Inconsistent production performance from wells completed in similar pay zones has been observed when shale formations are exploited through horizontal wells. Ineffective completion practices, fracture design, and reservoir heterogeneity have generally been blamed for the variability in the performance. Limited importance has been attached to drilling quality and well trajectory placement in the current approaches by the operators. The objective of this study is to demonstrate an engineered lateral landing approach for improved long-term productivity in the unconventional reservoirs.

Coupling the reservoir model to the wellbore and accounting for the transient flow behavior are important for improving deliverability in horizontal wells. The study in this paper encompasses a field case study of a geocellular and geomechanical earth model in the Permian basin, which involves hydraulic fracturing modeling, reservoir simulation, fluid flowback, and transient wellbore flow modeling. Pressure losses accounted for in the reservoir, in the near-wellbore region, and in the wellbore profile are modeled and calibrated with bottomhole and surface gauge measurements. Complex hydraulic fracture geometry and numerical reservoir simulation are used to characterize the pressure losses in the reservoir. Transient wellbore fluid flow considerations are used to evaluate the pressure losses in the wellbore.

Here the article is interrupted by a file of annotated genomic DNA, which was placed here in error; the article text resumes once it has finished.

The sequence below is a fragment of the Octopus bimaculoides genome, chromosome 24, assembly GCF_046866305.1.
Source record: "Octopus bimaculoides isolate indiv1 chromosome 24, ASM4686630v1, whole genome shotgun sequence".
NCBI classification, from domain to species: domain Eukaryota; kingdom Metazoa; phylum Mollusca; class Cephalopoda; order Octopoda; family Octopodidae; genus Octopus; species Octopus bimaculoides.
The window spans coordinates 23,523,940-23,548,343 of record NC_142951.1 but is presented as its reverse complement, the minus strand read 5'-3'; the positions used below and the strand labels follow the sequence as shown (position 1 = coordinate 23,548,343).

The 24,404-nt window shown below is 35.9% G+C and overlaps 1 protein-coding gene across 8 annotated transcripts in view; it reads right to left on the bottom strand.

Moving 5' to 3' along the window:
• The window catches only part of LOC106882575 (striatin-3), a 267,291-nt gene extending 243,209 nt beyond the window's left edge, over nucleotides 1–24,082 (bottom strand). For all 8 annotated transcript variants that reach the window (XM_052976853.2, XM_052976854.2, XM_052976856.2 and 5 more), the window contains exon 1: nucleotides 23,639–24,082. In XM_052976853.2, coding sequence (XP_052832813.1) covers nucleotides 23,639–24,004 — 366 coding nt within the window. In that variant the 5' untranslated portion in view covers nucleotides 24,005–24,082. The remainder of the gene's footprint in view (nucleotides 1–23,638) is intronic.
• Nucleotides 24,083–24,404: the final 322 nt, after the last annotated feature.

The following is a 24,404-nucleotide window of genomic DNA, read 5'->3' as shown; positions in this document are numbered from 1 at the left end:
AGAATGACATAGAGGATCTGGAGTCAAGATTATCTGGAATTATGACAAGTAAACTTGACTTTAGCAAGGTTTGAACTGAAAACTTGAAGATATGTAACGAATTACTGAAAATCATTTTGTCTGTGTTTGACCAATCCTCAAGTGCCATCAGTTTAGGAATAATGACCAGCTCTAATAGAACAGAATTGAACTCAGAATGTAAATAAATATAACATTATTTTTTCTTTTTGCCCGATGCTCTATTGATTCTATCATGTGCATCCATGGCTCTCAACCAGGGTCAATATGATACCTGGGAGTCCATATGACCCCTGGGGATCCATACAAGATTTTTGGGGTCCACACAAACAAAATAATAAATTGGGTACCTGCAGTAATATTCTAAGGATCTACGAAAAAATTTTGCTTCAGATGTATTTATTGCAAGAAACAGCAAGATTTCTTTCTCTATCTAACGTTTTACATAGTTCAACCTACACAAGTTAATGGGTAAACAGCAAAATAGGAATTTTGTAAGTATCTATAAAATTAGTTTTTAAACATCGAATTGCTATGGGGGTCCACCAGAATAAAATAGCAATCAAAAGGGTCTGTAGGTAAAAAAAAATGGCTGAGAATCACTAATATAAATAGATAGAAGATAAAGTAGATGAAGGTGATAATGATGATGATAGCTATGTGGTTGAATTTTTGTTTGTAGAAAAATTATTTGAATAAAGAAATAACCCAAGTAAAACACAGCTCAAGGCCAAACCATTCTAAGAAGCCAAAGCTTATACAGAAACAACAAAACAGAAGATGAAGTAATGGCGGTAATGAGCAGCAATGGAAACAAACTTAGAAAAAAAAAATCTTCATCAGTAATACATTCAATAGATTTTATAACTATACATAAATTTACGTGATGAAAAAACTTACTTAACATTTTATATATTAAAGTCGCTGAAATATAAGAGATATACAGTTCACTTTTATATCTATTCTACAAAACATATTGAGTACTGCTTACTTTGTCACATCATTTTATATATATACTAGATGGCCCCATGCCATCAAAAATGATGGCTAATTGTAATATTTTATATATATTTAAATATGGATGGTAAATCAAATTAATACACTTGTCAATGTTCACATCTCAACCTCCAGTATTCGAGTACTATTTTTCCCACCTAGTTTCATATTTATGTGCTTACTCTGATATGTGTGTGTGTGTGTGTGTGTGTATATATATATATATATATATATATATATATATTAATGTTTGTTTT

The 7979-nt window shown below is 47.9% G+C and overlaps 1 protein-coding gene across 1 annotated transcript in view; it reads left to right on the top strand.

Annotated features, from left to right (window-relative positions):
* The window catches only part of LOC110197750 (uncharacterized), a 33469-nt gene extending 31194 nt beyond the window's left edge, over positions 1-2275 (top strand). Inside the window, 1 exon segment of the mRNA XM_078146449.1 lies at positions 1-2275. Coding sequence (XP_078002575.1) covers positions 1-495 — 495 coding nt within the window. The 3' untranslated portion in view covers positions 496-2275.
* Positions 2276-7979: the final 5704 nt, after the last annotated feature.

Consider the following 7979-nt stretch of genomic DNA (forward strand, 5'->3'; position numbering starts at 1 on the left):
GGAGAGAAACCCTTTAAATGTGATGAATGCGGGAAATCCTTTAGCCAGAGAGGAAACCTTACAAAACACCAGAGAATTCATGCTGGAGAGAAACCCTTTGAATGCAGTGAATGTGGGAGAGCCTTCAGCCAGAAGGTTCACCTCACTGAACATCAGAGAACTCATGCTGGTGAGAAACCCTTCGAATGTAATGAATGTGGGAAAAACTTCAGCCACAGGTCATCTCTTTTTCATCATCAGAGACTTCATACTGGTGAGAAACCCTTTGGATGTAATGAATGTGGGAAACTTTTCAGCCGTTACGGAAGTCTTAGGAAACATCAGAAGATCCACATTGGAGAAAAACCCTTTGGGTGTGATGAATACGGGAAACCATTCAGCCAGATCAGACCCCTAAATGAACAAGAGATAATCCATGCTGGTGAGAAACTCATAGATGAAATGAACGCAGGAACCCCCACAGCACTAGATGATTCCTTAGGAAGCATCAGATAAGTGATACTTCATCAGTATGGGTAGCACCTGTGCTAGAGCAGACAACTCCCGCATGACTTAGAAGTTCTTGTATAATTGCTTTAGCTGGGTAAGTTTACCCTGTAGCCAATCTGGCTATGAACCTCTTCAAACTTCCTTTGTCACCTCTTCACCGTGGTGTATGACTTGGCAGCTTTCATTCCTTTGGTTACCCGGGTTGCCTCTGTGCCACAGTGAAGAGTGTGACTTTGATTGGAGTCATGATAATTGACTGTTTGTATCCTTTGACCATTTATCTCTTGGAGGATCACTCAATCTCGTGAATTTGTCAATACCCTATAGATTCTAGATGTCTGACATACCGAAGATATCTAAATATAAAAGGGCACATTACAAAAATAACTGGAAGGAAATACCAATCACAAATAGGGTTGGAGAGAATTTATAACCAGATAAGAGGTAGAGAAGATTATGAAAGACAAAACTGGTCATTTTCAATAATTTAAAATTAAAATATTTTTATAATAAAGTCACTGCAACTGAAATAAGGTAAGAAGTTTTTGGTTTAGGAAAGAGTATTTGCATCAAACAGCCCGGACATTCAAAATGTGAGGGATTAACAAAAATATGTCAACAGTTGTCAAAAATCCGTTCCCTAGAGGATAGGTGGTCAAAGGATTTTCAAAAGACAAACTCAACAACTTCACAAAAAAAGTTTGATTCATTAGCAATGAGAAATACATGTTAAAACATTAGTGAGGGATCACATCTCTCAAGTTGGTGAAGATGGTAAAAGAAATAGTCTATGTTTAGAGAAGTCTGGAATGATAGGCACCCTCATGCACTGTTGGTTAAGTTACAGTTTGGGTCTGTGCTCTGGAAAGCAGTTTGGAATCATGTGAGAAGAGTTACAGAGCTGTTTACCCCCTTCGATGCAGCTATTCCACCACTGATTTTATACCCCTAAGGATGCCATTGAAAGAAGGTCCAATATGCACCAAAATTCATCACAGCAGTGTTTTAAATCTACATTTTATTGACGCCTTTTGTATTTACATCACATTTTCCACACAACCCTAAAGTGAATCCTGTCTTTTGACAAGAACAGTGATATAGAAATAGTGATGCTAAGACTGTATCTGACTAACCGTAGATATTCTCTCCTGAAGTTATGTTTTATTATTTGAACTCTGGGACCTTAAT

Based on the fracturing fluid type, the conductivity profile of the hydraulic fractures, connection to the wellbore, and coverage of the pay zone are important criteria in considering the landing location for wells in unconventional reservoirs. However, having the most effective hydraulic fracture design is not enough to decide the well trajectory. Mitigating liquid loading, fluid flowback, proppant settling, and cross-flow of reservoir fluid helps to diagnose the true production potential. Therefore, transient flow models were coupled to the reservoir and fracture models to design a more-effective well trajectory.

The study demonstrates the need to couple the wellbore model to the reservoir simulation and hydraulic fracturing model in shale formations to optimize well landing, trajectory profile, and long-term productivity.

The methodology provides the first integrated data workflow for well drilling and trajectory planning in unconventional reservoirs that is generated from the perspective of reservoir potential and deliverability. Although variances exist in completion effectiveness due to reservoir heterogeneity, applying the robust modeling workflow as discussed in this study would help deliver consistent results that can be used in field management and EUR estimates across various shale basins.

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